Chaetodon lineolatus Cuvier 1831, the Lined Butterflyfish. At a foot long, vying for largest of the family. Widespread from Hawai'i over to the east coast of Africa, into the Red Sea. A beauty that eats corals, anemones, much of all else, but doesn't live. One in Hawai'i.

Chaetodon lunulatus Quoy & Gaimard 1824, the Redfin Butterflyfish. Easily confused with the Indian Ocean Redfin Butterflyfish, Chaetodon trifasciatus, this western Pacific to Hawaii congener fares no better in captivity. To about six inches long in the wild... leave it there. Here's a specimen in Fiji.

Chaetodon octofasciatus Bloch 1787, the Eight-banded Butterflyfish. Often sold as a "misc." butterfly, this is a strict feeder on coral polyps... rarely lives more than a few days. A juvenile and adult in Pulau Redang, Malaysia.

Chaetodon ornatissimus Cuvier 1831, the Ornate Butterflyfish. Yet another obligate corallivore. Yes, a beauty, but does not live in home fish tanks. Indo-west Pacific, Including Hawaiian Islands. To about seven inches in length. Commonly offered, doesn't live. This one in Hawai'i.

Chaetodon pelewensis  Kner 1868, the Sunset or Dot-Dash Butterflyfish. Very similar to the hardy Spot-Banded Butterflyfish, Chaetodon punctatofasciatus but with oblique body barring versus vertical. Southern Pacific Ocean area. To five inches length overall. This one in the Cook Islands.

Chaetodon plebeius Cuvier 1831, the Blue-Spot Butterflyfish. Maldives eastward to the South Pacific (Fiji), where these images were made. A beauty that is often sold in the trade and rarely lives for any period of time to speak of. This image from Australia.

Chaetodon reticulatus Cuvier 1831, the Reticulated Butterflyfish. Nice looking, and "friendly" underwater toward divers, but dismal survival records in captivity for this coral polyp eater. Found commonly in central and western Pacific. To six inches total length. One in the Cooks.

Chaetodon trifascialis Quoy & Gaimard 1824, Chevroned Butterflyfish. This fish is way too often offered in the trade, belying it's wide distribution, mid-Pacific to the east coast of Africa and the Red Sea. Almost exclusively lives on eating Acroporid polyps. To seven inches in length. This one in the Red Sea.

Chaetodon trifasciatus  Park 1797, the Melon or Indian Ocean Redfin Butterflyfish. Like the same named Redfin Butterflyfish from the Pacific this is primarily a coral polyp feeder. Note the I.O. species much bluer dorsal coloration To about six inches long in the wild. Two Indian Ocean Butterflyfish, the first one in the Seychelles, the other the Maldives

Chaetodon vagabundus Linnaeus 1758, the Vagabond, Crisscross Butterflyfish. In the wild feeds on anemones, coral polyps, worms and algae. Compared with the similar Indian (Ocean) B/F (see above), Chaetodon decussatus, this species does poorly in captivity. In the Andaman Sea, and one in Fiji.

Of the "Good" or more hardy historically species of Butterflyfishes that can be had out of Fiji, most are exemplary (stipulated they are caught, held correctly, of appropriate size...) coming out of here to shipping points east and west. Do be on the look-out, and avoid the ones labeled as "bad" here... they are exceedingly difficult to keep in captivity.

One note re selection of these two dozen Butterfly species re timeliness. Akin to children's' tales of  porridge being too hot, cold or just right, you don't want to be too eager "on arrival" to pick up these and most other Butterflyfish species from most any collection region. Best to give these fish about a week post transit to "settle in" (most deaths occur during this interval), and no more than about two weeks at a dealers (due to probable copper exposure, trauma, likely starvation).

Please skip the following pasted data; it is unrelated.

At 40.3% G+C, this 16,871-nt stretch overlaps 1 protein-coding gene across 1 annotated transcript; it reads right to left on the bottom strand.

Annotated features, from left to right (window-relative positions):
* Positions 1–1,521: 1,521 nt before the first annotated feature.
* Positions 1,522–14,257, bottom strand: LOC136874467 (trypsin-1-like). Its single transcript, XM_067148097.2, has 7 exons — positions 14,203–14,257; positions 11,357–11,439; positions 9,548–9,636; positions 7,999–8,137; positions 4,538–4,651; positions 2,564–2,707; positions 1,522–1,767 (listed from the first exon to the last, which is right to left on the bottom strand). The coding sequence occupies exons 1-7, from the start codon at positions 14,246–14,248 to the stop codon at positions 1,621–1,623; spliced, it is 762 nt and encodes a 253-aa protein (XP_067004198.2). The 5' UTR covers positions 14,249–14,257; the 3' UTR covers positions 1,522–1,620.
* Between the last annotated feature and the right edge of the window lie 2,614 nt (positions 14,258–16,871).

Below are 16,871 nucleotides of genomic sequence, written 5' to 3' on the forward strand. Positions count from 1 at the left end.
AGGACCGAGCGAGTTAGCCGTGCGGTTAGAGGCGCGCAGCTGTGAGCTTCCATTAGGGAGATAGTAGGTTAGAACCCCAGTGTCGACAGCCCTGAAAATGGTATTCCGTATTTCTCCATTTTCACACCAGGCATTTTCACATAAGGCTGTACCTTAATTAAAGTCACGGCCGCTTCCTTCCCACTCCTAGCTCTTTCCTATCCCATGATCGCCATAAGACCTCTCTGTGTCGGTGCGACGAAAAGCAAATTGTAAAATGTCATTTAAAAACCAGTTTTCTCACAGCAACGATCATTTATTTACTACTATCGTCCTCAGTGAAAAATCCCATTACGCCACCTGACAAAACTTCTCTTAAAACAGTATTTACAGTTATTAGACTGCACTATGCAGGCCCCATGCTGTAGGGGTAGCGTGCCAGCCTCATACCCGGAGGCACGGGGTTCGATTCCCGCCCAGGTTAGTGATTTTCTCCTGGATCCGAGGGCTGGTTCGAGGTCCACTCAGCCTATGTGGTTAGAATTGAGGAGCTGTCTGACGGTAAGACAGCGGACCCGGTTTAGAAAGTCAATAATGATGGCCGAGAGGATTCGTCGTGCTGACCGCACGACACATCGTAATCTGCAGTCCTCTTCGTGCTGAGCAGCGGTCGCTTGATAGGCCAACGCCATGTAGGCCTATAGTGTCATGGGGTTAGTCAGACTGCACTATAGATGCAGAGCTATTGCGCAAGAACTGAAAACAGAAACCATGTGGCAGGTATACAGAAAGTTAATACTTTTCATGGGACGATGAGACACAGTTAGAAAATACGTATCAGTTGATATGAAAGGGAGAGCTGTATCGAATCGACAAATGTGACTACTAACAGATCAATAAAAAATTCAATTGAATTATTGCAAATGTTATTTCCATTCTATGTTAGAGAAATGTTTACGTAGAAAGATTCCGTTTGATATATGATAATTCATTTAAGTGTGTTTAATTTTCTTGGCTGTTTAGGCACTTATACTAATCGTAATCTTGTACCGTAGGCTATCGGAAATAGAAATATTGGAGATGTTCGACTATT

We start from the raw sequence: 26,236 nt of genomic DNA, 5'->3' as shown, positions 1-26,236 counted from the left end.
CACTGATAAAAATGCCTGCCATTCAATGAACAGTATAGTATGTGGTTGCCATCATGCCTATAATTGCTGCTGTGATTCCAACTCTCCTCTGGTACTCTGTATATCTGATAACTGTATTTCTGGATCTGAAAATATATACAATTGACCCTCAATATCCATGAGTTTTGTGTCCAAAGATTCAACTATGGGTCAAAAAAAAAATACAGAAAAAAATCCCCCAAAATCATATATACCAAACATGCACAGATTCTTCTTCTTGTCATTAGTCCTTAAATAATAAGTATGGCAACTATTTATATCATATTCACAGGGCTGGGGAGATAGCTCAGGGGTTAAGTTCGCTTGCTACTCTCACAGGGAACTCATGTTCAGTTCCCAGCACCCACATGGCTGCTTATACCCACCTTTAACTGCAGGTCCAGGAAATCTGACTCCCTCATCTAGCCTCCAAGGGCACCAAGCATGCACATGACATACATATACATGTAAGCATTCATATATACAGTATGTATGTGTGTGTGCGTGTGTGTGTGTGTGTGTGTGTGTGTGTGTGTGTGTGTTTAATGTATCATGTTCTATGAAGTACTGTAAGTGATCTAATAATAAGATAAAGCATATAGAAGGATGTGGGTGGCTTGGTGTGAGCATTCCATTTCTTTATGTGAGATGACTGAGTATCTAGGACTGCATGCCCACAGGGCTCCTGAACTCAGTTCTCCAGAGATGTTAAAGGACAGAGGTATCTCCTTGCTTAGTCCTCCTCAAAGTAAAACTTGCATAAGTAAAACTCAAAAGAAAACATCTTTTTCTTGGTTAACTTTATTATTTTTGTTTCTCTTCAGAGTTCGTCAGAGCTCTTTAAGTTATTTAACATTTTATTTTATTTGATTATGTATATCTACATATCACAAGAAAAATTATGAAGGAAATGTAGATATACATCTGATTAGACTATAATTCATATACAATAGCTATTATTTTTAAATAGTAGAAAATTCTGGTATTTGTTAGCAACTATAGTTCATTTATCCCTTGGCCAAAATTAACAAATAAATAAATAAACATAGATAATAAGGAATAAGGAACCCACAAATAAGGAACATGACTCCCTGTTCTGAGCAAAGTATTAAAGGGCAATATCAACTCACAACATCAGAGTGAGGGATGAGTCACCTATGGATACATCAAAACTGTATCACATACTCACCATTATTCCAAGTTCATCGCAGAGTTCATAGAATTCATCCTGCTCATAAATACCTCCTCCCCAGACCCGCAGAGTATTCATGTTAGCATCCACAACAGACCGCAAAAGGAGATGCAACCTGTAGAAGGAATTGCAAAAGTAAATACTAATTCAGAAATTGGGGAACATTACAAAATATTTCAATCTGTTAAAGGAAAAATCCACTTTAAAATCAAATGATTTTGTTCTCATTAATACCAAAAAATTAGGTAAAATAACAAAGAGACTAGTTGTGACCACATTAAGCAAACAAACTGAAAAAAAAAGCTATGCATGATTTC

Don't think the twenty four species of chaetodonts are the only attraction for pet-fish types in this part of the South Pacific. There are some seven hundred described species of marine fishes here, many gorgeous corals (hard, soft, gorgonians)... all sorts of other invertebrates. Fiji is about twice the time/distance of flights between Los Angeles and Hawai'i (approximately ten hours flying time) and a travel bargain. Being on the "other side" of the planet, Fiji is a great place to visit during our/northern cold season. Once there, accommodations, food, services are reasonably priced, the local folks genuine and friendly, the water warm and clear. See you there. 

Bibliography/Further Reading:

Butterflyfishes for Marine

Diversity, Selection & Care
New eBook on Amazon: Available here
New Print Book on Create Space: Available here

by Robert (Bob) Fenner

Allen, G.R., 1979. Butterfly and Angelfishes of the World, Vol. 2. Wiley & Sons, N.Y.

Allen, Gerald R., Roger Steene & Mark Allen. 1998. A Guide to Angelfishes & Butterflyfishes. Tropical Fish Research/Odyssey Publishing. 250pp.

Burgess, Warren, 1978. Butterflyfishes of the World. T.F.H. Publications, Neptune City, N.J. 832 pg.

Burgess, W.E., H.R. Axelrod & R.E. Hunziker III, 1990. Atlas of Aquarium Fishes, Vol 1. Marine Fishes. T.F.H. Publications, Jersey.

Campbell, Douglas, 1980. marines: Their Care & Keeping. Butterflyfishes, Pt. 1, 2. FAMA 10,11/80.

Chlupaty, Peter, 1978. Keeping Butterflyfishes. T.F.H. 4/78.

Emmens, Cliff W., 1985. Keeping Chaetodons. T.F.H. 5/85.

Fenner, Bob, 1990. Bannerfish butterflies, the genus Heniochus. FAMA 6/90.

Fenner, Robert. 1995. The Yellow Long-Nose Butterflyfishes. TFH 11/95.

Fenner, Robert. 1995. The Pacific Double-Saddle Butterflyfish, Chaetodon ulietensis. TFH 12/95.

Fenner, Robert. 1996. Butterflyfishes you don't want. TFH 6/96.

Fenner, Robert. 1997. Rating the Butterflyfishes of the Red Sea. TFH 3/97.

Fenner, Bob. 2001. Butterflyfishes of the Maldives, Indian Ocean. FAMA 6/01.

Hunziker, Ray, 1992. The ten best Butterflyfishes. T.F.H. 6/92.

Michael, Scott, 1994. Bad Butterflyfishes. A.F.M. 7/94.

Michael, Scott W. 1998. Butterflyfishes: The secret is to choose the right species, Recommendations for your aquarium. AFM 2,3/98.

Moenich, David R. 1991. The Butterflyfishes. Aquarium Fish Magazine 1/91.

Nelson, Joseph S., 1994. Fishes of the World, 3rd ed. Wiley & Sons, N.Y.

Refano, Joe, 1983. The importer speaks: the butterflyfishes pt. I, II. T.F.H. 10,11/83.

Siegel, Terry, 1973. Butterflies. Marine Aquarist 4(2):73.

Steene, Roger C., 1985. Butterfly & Angelfishes of the World, Vol. 1 Australia. Mergus Publ., Germany

Taylor, Edward C. 2000. Marine Angels and Butterflies.  TFH 2-8/00.